By the middle of the third quarter of Sunday’s wild-card game in Nashville, Tennessee, Titans quarterback Ryan Tannehill had the look of sheer frustration, and running back Derrick Henry was in despair.
Neither appeared to want any more of the Ravens defense.
Those types of looks from opposing players haven’t been seen here since 2000, when Hall of Fame middle linebacker Ray Lewis was making running backs Corey Dillon, Jerome Bettis and Eddie George say “no mas” and quit during games.
If the Ravens are to advance in the playoffs, they need more dominant defensive efforts like they had in a 20-13 win over the Titans.
The Ravens held Henry, the NFL’s top running back, to 40 yards on 18 carries, and Tannehill completed 18 of 26 passes for only 165 yards. The question is, can the Ravens do it again and again?
“If we don’t win that game next week, then we go home, and I’m not ready to go home,” Ravens outside linebacker Pernell McPhee said. “I’m going to tell the boys, ‘I’m not ready to go home.’
“I enjoyed the victory, but like I said, at the end of the day, we’ve got bigger goals and bigger dreams. These moments right here are always going to be remembered, so why not make the most of these moments?”
The Ravens will need to have similar performances. They have one of the top playmakers in the league in quarterback Lamar Jackson, but as the competition gets better, it will be more difficult for Jackson to make big plays. The Ravens offense is unpredictable at times, and they even had problems with Tennessee’s poor defense.
That’s why the Ravens defense needs to step up. Good players become great ones in the postseason, and the Ravens will face bigger challenges. On Saturday night, it’s Buffalo Bills quarterback Josh Allen and wide receiver Stefon Diggs.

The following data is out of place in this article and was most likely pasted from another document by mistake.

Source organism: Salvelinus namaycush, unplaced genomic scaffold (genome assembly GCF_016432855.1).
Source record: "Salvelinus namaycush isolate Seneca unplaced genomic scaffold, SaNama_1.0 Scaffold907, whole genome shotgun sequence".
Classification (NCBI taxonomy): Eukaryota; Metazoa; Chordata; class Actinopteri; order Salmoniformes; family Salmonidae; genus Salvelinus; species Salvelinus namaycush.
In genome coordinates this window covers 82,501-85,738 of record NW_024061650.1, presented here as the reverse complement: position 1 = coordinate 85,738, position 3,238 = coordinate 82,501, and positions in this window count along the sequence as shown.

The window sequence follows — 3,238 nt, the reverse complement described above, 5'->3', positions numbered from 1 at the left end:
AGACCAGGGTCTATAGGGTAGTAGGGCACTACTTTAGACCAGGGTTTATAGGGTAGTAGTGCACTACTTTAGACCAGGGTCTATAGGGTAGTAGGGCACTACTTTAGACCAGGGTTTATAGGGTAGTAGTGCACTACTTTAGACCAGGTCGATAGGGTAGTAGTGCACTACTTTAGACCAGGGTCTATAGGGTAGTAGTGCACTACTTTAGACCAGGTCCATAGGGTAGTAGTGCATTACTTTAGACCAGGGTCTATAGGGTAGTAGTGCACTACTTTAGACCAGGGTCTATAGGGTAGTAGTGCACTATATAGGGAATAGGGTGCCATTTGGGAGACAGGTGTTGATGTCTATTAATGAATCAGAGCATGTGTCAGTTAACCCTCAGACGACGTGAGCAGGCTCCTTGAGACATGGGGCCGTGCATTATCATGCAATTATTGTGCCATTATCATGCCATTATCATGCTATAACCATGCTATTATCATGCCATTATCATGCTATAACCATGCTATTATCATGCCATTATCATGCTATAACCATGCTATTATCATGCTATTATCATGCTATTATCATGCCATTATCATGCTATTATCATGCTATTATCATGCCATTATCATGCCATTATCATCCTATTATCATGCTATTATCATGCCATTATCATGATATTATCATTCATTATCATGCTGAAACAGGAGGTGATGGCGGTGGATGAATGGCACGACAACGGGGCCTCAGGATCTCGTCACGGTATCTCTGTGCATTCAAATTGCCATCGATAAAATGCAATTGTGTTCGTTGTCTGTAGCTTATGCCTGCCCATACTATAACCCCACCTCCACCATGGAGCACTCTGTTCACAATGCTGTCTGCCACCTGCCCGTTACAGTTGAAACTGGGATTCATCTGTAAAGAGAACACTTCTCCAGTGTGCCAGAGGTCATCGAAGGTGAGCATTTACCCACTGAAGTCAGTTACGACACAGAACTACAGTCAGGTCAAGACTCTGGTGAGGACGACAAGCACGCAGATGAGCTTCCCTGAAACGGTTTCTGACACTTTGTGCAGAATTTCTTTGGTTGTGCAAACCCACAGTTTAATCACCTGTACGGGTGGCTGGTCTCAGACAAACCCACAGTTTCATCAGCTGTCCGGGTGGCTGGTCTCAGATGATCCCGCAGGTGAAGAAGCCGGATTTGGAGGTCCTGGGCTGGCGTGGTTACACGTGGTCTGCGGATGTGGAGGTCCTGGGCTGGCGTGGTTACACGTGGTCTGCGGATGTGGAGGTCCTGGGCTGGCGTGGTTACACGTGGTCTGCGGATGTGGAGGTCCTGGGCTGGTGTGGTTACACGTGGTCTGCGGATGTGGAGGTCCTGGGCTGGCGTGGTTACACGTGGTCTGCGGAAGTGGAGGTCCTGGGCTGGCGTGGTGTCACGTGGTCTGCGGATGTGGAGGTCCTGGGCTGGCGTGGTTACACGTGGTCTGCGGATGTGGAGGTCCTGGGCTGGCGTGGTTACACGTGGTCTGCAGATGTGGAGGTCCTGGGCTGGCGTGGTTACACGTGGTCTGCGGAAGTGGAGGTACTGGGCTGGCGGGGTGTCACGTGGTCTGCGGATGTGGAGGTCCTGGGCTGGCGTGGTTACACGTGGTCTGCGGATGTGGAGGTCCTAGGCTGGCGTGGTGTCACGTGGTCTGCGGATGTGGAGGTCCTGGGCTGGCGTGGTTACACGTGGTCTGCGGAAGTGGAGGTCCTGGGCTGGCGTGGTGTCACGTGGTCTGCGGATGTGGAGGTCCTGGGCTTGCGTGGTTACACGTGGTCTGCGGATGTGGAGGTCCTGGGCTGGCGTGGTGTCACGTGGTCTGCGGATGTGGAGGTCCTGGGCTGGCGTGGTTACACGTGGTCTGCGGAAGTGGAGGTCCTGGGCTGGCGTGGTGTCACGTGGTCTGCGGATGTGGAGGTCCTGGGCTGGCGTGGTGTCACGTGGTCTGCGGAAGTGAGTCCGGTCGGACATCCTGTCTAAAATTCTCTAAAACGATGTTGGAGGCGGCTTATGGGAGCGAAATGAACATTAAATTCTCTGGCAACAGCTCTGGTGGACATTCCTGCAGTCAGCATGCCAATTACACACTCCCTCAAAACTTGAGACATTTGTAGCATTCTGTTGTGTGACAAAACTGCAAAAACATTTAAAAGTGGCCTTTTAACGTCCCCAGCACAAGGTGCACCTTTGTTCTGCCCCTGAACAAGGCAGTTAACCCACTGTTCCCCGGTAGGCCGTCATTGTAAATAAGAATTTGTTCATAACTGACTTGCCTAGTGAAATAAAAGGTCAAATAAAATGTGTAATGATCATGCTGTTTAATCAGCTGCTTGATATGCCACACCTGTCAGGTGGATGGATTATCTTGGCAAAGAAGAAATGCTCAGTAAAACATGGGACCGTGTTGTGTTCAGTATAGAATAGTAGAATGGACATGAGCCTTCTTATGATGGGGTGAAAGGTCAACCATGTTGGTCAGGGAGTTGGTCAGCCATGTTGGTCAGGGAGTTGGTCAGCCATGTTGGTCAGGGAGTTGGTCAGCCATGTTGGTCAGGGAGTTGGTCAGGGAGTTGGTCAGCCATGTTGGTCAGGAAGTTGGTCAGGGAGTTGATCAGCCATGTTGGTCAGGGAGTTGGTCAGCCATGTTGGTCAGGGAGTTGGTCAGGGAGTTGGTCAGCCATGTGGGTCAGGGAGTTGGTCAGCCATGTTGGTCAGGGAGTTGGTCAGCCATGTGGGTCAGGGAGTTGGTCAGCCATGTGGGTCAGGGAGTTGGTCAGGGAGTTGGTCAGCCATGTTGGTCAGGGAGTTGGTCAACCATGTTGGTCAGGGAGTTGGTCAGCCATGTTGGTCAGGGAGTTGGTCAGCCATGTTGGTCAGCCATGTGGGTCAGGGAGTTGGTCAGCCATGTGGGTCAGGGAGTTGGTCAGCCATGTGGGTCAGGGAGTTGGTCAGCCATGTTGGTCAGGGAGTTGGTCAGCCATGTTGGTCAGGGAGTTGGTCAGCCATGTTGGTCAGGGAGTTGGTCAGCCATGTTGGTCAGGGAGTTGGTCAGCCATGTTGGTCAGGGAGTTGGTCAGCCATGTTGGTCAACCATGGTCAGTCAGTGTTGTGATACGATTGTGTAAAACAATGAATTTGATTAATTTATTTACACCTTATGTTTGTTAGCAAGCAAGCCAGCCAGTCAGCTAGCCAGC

If the Ravens beat the Bills and the Kansas City Chiefs defeat the Cleveland Browns, then the Ravens have to play on the road against Chiefs quarterback Patrick Mahomes, wide receiver Tyreek Hill and tight end Travis Kelce.
If the Ravens reach the Super Bowl, the challenge could be a future Hall of Fame quarterback, such as the Green Bay Packers’ Aaron Rodgers or the New Orleans Saints’ Drew Brees. The Ravens won’t be able to take away their will, but victories are going to require strong efforts.
After the Tennessee win, some of the Ravens players were already giving praise to coach John Harbaugh. Some TV analysts wanted to make Eric DeCosta general manager of the year, and they questioned why defensive coordinator Don “Wink” Martindale wasn’t a candidate to become a head coach.
That kind of talk is so premature.
How about focusing on winning two more playoff games? Strong defense is required.
The Ravens deserve credit because they have stayed true to the winning formula of a physical defense combined with a powerful running game. Other teams in the AFC North, such as the Browns and Cincinnati Bengals, have tried to emulate that style, but without much success.
The Ravens actually copied it from Pittsburgh, but the Steelers have gone away from it, and no one fears them anymore. Just ask the Browns.
The Ravens are healthy on defense again for the first time in more than a month. They have a defensive line led by starters Brandon Williams, Calais Campbell and Derek Wolfe, and a rotation that can go six or seven deep.
Against Tennessee, outside linebackers Matthew Judon and McPhee dominated and held the edge, and the front seven was just as overpowering. But it remains to be seen if the Ravens can generate a consistent pass rush, which is a major requirement to beating Buffalo or Kansas City.
The Ravens secondary struggles against speedy receivers, which is why Baltimore lost to the Chiefs in its past two meetings.
But the playoffs are the start of the second season. League rules favor offenses, so it’s important for a team to deliver a strong defensive effort every game, one the Ravens can count on. Harbaugh has a tough assignment this week because he has to get his team ready for the Bills after a tight, physical game against Tennessee.
It would make his job easier if the defense were dominant again. It will never be as good as the group in 2000, but it still could be the driving force of a deep playoff run.
There were signs of it Sunday when the Ravens left Henry and Tannehill with exasperated expressions.